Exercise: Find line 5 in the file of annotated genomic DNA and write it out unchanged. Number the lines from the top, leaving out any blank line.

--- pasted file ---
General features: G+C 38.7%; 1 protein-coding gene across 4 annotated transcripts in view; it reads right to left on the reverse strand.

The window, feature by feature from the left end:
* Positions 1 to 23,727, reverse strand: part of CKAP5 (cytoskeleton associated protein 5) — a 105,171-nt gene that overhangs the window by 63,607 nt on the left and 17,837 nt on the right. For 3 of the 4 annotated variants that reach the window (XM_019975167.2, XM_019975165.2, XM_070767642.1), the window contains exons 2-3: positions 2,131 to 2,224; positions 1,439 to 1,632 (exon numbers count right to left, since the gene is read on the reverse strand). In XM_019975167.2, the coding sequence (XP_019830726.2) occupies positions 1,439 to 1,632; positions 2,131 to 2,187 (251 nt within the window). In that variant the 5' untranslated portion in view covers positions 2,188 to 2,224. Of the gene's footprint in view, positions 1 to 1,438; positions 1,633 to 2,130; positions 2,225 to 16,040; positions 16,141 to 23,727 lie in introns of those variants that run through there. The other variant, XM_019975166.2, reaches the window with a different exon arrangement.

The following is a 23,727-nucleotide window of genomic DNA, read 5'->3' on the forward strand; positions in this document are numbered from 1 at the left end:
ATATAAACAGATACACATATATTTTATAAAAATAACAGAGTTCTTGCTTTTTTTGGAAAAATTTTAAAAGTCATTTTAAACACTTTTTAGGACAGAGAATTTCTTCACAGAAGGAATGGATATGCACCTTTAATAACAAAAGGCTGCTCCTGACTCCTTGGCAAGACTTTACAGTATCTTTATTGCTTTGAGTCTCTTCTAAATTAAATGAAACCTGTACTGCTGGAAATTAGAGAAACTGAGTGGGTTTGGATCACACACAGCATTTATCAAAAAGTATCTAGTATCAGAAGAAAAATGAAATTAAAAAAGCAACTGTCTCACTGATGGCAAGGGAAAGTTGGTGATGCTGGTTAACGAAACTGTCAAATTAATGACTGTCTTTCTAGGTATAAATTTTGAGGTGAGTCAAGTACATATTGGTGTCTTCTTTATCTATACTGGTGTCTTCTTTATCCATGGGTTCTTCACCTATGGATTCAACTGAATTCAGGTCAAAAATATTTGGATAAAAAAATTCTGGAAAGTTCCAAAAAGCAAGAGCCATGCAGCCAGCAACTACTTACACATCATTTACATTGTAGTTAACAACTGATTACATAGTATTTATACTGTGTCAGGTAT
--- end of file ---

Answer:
ATATAAACAGATACACATATATTTTATAAAAATAACAGAGTTCTTGCTTTTTTTGGAAAAATTTTAAAAGTCATTTTAAACACTTTTTAGGACAGAGAATTTCTTCACAGAAGGAATGGATATGCACCTTTAATAACAAAAGGCTGCTCCTGACTCCTTGGCAAGACTTTACAGTATCTTTATTGCTTTGAGTCTCTTCTAAATTAAATGAAACCTGTACTGCTGGAAATTAGAGAAACTGAGTGGGTTTGGATCACACACAGCATTTATCAAAAAGTATCTAGTATCAGAAGAAAAATGAAATTAAAAAAGCAACTGTCTCACTGATGGCAAGGGAAAGTTGGTGATGCTGGTTAACGAAACTGTCAAATTAATGACTGTCTTTCTAGGTATAAATTTTGAGGTGAGTCAAGTACATATTGGTGTCTTCTTTATCTATACTGGTGTCTTCTTTATCCATGGGTTCTTCACCTATGGATTCAACTGAATTCAGGTCAAAAATATTTGGATAAAAAAATTCTGGAAAGTTCCAAAAAGCAAGAGCCATGCAGCCAGCAACTACTTACACATCATTTACATTGTAGTTAACAACTGATTACATAGTATTTATACTGTGTCAGGTAT